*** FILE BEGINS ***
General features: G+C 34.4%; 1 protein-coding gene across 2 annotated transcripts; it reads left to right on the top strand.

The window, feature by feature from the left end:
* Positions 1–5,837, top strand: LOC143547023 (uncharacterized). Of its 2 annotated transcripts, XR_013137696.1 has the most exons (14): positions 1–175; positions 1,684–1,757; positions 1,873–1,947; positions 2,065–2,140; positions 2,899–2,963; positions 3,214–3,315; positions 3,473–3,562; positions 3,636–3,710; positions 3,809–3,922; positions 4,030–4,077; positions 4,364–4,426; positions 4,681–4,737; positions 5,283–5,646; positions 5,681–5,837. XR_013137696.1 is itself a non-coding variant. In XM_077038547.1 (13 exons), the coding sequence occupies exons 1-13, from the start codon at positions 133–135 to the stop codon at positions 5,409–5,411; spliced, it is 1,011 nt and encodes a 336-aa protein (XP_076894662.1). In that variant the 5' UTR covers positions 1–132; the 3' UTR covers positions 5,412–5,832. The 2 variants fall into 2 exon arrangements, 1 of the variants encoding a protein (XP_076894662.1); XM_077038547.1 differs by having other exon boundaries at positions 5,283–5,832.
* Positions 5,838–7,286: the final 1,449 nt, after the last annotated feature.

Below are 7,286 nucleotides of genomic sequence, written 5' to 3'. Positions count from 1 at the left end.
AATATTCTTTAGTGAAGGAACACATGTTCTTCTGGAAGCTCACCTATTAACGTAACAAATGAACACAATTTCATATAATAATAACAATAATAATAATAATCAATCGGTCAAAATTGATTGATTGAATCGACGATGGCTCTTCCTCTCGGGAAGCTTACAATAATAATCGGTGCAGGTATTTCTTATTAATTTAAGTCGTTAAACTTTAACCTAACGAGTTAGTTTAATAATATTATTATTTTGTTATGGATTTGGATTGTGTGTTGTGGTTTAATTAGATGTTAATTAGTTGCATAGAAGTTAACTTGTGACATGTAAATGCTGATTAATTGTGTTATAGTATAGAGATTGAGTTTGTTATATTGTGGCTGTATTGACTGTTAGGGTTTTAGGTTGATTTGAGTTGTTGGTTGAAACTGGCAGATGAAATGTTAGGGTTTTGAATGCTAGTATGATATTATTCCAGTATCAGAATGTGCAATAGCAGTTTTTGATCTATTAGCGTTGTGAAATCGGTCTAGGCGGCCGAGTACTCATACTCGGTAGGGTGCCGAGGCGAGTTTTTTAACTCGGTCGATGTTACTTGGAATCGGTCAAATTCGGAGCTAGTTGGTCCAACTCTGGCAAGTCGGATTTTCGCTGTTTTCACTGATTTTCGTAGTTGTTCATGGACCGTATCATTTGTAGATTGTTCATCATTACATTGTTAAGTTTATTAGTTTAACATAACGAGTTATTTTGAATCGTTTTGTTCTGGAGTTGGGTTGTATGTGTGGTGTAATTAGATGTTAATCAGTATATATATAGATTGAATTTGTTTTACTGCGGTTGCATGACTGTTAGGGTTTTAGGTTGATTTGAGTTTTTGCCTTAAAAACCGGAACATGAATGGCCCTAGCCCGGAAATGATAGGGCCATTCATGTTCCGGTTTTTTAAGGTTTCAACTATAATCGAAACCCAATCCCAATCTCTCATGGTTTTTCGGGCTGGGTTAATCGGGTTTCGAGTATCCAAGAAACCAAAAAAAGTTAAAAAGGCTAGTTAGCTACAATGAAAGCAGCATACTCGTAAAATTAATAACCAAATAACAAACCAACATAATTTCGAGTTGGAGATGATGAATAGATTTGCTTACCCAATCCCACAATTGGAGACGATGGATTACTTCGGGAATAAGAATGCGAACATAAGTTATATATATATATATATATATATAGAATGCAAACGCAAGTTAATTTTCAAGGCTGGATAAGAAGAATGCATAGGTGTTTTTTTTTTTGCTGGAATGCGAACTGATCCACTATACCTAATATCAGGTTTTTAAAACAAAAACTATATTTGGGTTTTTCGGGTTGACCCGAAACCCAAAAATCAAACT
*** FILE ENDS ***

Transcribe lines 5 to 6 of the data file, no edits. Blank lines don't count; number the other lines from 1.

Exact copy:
Below are 7,286 nucleotides of genomic sequence, written 5' to 3'. Positions count from 1 at the left end.
AATATTCTTTAGTGAAGGAACACATGTTCTTCTGGAAGCTCACCTATTAACGTAACAAATGAACACAATTTCATATAATAATAACAATAATAATAATAATCAATCGGTCAAAATTGATTGATTGAATCGACGATGGCTCTTCCTCTCGGGAAGCTTACAATAATAATCGGTGCAGGTATTTCTTATTAATTTAAGTCGTTAAACTTTAACCTAACGAGTTAGTTTAATAATATTATTATTTTGTTATGGATTTGGATTGTGTGTTGTGGTTTAATTAGATGTTAATTAGTTGCATAGAAGTTAACTTGTGACATGTAAATGCTGATTAATTGTGTTATAGTATAGAGATTGAGTTTGTTATATTGTGGCTGTATTGACTGTTAGGGTTTTAGGTTGATTTGAGTTGTTGGTTGAAACTGGCAGATGAAATGTTAGGGTTTTGAATGCTAGTATGATATTATTCCAGTATCAGAATGTGCAATAGCAGTTTTTGATCTATTAGCGTTGTGAAATCGGTCTAGGCGGCCGAGTACTCATACTCGGTAGGGTGCCGAGGCGAGTTTTTTAACTCGGTCGATGTTACTTGGAATCGGTCAAATTCGGAGCTAGTTGGTCCAACTCTGGCAAGTCGGATTTTCGCTGTTTTCACTGATTTTCGTAGTTGTTCATGGACCGTATCATTTGTAGATTGTTCATCATTACATTGTTAAGTTTATTAGTTTAACATAACGAGTTATTTTGAATCGTTTTGTTCTGGAGTTGGGTTGTATGTGTGGTGTAATTAGATGTTAATCAGTATATATATAGATTGAATTTGTTTTACTGCGGTTGCATGACTGTTAGGGTTTTAGGTTGATTTGAGTTTTTGCCTTAAAAACCGGAACATGAATGGCCCTAGCCCGGAAATGATAGGGCCATTCATGTTCCGGTTTTTTAAGGTTTCAACTATAATCGAAACCCAATCCCAATCTCTCATGGTTTTTCGGGCTGGGTTAATCGGGTTTCGAGTATCCAAGAAACCAAAAAAAGTTAAAAAGGCTAGTTAGCTACAATGAAAGCAGCATACTCGTAAAATTAATAACCAAATAACAAACCAACATAATTTCGAGTTGGAGATGATGAATAGATTTGCTTACCCAATCCCACAATTGGAGACGATGGATTACTTCGGGAATAAGAATGCGAACATAAGTTATATATATATATATATATATATAGAATGCAAACGCAAGTTAATTTTCAAGGCTGGATAAGAAGAATGCATAGGTGTTTTTTTTTTTGCTGGAATGCGAACTGATCCACTATACCTAATATCAGGTTTTTAAAACAAAAACTATATTTGGGTTTTTCGGGTTGACCCGAAACCCAAAAATCAAACT